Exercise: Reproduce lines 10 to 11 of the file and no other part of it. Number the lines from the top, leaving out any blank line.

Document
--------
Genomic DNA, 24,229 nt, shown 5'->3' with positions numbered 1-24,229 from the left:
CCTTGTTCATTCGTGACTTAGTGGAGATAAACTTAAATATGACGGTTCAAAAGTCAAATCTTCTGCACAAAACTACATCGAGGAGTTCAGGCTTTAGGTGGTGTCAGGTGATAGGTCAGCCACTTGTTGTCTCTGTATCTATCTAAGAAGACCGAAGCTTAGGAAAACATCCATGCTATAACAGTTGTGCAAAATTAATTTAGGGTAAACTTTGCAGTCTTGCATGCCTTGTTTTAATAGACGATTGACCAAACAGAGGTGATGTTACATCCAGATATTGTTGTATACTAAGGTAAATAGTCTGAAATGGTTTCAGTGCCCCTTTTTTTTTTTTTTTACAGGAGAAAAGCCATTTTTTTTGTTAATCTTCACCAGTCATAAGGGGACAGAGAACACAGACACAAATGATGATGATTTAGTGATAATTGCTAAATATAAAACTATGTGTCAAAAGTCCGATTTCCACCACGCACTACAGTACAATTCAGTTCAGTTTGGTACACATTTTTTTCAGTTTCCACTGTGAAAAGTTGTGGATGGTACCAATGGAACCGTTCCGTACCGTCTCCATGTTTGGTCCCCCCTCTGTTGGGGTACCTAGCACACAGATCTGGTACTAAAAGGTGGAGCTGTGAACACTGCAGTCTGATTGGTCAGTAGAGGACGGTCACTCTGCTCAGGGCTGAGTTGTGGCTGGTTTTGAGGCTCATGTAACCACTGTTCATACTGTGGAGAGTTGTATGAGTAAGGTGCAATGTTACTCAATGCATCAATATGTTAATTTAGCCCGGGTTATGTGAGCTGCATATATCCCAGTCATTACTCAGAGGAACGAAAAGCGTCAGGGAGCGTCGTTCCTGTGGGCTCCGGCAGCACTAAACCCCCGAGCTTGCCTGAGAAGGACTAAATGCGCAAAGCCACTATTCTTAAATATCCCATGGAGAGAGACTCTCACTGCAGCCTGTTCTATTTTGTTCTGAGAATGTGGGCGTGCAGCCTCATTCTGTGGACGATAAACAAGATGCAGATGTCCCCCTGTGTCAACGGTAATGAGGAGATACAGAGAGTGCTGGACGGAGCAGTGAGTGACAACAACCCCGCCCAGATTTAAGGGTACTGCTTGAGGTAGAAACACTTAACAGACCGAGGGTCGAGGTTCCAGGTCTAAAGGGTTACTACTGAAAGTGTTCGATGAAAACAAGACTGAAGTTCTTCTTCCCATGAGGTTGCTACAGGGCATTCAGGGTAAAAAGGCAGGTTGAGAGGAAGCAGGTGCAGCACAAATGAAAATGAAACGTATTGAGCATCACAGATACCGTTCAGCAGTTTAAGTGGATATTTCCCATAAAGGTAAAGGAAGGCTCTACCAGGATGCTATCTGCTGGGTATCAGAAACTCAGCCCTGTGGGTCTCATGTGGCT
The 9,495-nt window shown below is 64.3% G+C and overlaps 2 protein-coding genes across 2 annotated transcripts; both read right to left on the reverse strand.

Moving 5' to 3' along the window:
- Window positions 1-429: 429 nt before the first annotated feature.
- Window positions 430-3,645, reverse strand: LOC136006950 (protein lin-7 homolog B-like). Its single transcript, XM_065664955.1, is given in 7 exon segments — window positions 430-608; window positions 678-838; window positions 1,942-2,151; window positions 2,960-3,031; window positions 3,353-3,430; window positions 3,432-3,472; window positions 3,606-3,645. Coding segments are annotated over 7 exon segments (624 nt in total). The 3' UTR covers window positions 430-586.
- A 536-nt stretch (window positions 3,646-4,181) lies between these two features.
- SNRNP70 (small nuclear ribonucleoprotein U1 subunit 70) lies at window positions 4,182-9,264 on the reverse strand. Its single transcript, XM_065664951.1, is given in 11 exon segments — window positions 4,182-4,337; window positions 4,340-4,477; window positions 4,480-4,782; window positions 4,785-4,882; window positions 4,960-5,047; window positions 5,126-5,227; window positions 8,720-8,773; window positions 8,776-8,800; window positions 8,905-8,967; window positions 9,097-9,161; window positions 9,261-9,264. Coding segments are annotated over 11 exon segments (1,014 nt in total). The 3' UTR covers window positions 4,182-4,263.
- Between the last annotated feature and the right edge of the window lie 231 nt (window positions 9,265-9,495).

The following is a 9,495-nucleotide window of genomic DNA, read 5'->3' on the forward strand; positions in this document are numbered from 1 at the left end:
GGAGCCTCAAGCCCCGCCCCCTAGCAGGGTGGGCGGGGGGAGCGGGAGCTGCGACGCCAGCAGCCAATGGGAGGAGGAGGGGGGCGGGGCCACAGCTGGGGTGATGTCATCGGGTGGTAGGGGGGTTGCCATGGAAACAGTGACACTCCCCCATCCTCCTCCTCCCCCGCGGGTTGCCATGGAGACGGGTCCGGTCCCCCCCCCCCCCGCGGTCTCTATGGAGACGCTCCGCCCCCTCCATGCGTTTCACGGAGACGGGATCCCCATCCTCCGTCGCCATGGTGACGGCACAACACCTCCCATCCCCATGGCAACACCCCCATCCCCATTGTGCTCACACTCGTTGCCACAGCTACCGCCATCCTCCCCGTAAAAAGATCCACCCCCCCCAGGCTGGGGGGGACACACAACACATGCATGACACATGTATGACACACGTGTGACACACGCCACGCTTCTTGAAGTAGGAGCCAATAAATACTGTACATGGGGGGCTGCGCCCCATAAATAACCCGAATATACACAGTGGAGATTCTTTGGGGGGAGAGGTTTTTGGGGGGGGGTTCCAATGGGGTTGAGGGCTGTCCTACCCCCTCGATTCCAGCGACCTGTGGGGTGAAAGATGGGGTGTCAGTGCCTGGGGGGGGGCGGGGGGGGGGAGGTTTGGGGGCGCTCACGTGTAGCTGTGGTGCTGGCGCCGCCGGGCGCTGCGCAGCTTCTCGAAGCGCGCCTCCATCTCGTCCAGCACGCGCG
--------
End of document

The following is a 9,495-nucleotide window of genomic DNA, read 5'->3' on the forward strand; positions in this document are numbered from 1 at the left end:
GGAGCCTCAAGCCCCGCCCCCTAGCAGGGTGGGCGGGGGGAGCGGGAGCTGCGACGCCAGCAGCCAATGGGAGGAGGAGGGGGGCGGGGCCACAGCTGGGGTGATGTCATCGGGTGGTAGGGGGGTTGCCATGGAAACAGTGACACTCCCCCATCCTCCTCCTCCCCCGCGGGTTGCCATGGAGACGGGTCCGGTCCCCCCCCCCCCCGCGGTCTCTATGGAGACGCTCCGCCCCCTCCATGCGTTTCACGGAGACGGGATCCCCATCCTCCGTCGCCATGGTGACGGCACAACACCTCCCATCCCCATGGCAACACCCCCATCCCCATTGTGCTCACACTCGTTGCCACAGCTACCGCCATCCTCCCCGTAAAAAGATCCACCCCCCCCAGGCTGGGGGGGACACACAACACATGCATGACACATGTATGACACACGTGTGACACACGCCACGCTTCTTGAAGTAGGAGCCAATAAATACTGTACATGGGGGGCTGCGCCCCATAAATAACCCGAATATACACAGTGGAGATTCTTTGGGGGGAGAGGTTTTTGGGGGGGGGTTCCAATGGGGTTGAGGGCTGTCCTACCCCCTCGATTCCAGCGACCTGTGGGGTGAAAGATGGGGTGTCAGTGCCTGGGGGGGGGCGGGGGGGGGGAGGTTTGGGGGCGCTCACGTGTAGCTGTGGTGCTGGCGCCGCCGGGCGCTGCGCAGCTTCTCGAAGCGCGCCTCCATCTCGTCCAGCACGCGCG